Critique on 'A Lion Attacking a Horse' by George Stubbs By Emily Bridget

Essay by eklb93Junior High, 9th gradeA+, March 2009

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The topic being studied at the moment is Other Living Things. Although some themes in art are not exotic, this doesn't mean they don't have the power to inspire. Objects that can inspire an artistic 'explosion' can include pets, animals, fruits, flowers, birds, insects, fish and imaginary beings.

The art work being critiqued in this essay is 'A Lion Attacking a Horse' by George Stubbs. It was created using oil pants on canvas, in 1765.

Created in a naturalism style, the artwork shows a lion attacking a horse on a mountainous landscape. The horse has a distressed expression on it's face, while it's body is tensed up in pain, showing a detailed structure on the horses body. This is what naturalism is: a convincing representation of the real world but it's not precisely realism.

It is easily seen that the theme is war and possibly based on a narrative of what happens in nature everyday.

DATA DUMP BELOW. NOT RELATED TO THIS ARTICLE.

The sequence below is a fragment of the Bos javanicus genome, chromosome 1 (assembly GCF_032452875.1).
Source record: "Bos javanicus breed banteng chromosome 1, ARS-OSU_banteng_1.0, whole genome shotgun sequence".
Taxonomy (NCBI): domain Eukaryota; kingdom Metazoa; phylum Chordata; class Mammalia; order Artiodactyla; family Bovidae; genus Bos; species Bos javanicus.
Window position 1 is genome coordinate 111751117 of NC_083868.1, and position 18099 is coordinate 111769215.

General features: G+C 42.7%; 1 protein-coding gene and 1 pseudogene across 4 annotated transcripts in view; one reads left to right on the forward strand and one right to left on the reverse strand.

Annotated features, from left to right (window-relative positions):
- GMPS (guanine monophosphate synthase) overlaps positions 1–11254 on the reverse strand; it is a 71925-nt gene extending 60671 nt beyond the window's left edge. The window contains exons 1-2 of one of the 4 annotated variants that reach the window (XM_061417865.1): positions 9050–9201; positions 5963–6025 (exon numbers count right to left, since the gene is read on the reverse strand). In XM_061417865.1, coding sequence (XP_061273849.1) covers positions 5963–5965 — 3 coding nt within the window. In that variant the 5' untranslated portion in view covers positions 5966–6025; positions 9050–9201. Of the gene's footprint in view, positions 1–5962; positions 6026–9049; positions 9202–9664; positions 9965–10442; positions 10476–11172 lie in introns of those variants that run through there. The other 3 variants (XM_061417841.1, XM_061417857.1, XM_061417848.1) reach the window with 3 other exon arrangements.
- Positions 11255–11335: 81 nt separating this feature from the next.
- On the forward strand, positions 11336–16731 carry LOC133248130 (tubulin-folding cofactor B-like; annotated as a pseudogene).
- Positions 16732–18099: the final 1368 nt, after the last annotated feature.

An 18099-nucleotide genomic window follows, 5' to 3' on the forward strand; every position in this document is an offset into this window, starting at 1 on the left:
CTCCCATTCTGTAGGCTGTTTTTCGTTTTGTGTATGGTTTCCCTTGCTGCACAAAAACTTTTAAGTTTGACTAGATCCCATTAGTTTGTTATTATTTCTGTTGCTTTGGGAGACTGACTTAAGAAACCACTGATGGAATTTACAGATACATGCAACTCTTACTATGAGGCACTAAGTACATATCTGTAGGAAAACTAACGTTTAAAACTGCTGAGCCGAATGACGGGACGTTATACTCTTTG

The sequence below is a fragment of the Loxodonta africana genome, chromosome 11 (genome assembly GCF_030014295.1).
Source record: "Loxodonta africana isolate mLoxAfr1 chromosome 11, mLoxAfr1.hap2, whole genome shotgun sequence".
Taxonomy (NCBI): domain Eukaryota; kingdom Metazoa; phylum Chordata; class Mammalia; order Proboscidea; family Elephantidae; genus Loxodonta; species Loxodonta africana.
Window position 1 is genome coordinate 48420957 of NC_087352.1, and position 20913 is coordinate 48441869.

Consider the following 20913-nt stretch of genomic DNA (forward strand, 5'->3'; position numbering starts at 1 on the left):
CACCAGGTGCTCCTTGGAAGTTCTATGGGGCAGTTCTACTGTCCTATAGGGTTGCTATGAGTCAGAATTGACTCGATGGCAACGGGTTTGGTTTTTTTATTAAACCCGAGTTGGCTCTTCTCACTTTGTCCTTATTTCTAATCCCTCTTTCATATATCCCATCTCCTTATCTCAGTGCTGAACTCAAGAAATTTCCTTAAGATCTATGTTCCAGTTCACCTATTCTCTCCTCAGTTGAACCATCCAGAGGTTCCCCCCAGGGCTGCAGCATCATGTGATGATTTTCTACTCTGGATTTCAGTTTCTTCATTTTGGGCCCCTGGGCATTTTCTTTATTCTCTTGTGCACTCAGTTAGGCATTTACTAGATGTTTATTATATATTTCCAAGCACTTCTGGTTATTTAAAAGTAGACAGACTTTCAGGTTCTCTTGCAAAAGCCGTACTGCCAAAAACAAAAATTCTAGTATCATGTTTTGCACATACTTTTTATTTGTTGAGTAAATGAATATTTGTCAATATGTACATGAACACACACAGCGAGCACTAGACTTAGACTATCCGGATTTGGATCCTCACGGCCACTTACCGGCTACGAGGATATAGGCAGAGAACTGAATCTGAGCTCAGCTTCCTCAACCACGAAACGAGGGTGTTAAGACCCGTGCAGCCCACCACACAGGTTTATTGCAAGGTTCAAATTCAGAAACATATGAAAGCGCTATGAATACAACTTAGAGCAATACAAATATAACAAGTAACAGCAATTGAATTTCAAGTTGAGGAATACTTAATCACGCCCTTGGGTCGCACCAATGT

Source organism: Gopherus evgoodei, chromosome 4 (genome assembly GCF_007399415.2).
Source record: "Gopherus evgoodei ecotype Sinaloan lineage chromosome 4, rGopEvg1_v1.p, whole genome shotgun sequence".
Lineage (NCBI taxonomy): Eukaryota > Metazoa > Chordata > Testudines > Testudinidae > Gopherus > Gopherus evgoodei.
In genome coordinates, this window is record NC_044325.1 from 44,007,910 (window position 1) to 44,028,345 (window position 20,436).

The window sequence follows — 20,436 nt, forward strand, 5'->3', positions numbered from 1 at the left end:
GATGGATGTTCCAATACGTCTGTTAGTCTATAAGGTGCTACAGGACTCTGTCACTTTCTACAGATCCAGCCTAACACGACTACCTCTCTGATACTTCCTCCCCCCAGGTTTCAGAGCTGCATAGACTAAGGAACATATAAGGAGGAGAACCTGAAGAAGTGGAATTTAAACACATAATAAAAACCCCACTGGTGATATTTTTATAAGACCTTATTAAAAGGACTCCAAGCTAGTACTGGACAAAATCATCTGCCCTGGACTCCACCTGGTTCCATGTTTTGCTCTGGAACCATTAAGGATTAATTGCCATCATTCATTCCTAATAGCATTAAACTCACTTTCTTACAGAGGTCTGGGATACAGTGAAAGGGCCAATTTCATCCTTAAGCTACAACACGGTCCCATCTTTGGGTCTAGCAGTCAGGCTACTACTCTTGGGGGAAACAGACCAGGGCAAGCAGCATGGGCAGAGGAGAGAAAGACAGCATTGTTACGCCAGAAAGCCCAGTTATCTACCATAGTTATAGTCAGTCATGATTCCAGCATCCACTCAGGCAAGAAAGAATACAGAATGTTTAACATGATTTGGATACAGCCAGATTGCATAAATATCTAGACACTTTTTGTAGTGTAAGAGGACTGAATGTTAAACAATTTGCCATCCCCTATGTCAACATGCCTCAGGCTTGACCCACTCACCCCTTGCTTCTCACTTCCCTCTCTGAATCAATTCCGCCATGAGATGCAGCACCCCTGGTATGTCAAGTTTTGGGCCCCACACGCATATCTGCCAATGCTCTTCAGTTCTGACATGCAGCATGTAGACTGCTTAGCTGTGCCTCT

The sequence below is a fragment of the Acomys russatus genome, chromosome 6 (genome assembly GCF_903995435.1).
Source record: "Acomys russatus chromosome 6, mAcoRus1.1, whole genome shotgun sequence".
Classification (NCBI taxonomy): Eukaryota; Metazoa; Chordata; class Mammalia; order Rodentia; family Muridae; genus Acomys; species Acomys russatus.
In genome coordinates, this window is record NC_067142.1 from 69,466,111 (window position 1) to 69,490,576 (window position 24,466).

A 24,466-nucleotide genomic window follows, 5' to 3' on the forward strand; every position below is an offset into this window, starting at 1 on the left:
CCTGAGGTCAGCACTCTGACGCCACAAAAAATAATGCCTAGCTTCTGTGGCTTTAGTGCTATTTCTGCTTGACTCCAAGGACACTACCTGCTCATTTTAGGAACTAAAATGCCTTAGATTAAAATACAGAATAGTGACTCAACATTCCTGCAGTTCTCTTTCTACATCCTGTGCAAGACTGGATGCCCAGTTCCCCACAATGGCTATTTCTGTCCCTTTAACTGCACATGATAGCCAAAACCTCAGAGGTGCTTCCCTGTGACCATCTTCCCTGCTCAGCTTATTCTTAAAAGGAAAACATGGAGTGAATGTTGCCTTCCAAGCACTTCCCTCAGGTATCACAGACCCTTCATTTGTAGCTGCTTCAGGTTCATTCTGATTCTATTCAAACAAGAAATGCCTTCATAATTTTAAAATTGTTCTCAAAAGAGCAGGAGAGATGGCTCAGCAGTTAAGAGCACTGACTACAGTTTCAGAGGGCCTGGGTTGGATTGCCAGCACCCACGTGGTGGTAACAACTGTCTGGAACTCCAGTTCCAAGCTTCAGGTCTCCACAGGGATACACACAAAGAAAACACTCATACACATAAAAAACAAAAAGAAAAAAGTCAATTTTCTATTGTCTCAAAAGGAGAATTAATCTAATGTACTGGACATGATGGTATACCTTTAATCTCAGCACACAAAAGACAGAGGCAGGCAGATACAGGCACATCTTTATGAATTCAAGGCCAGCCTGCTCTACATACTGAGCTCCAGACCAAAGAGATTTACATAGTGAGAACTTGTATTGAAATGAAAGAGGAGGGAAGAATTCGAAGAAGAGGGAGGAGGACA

War is preferred because the lion is 'devouring' the horse, even though this is part of nature; that's what a lion has to do to live but for the horse, it wants to live. The lion is the enemy while the horse is the ally or prey.

Stubbs has chosen to place the main subject in the center foreground along with the other objects in the background and painted around the edges, such as trees and bushes. There are clouds in the sky, unlike a sun which would create some kind of happiness within the artwork, but this is not what George Stubbs was aiming for. Along the ground, there is grass too. With all of these things in mind, it creates a bushy scene.

'A Lion Attacking a Horse' has been painted using care and precision along with plenty of focus. There's a...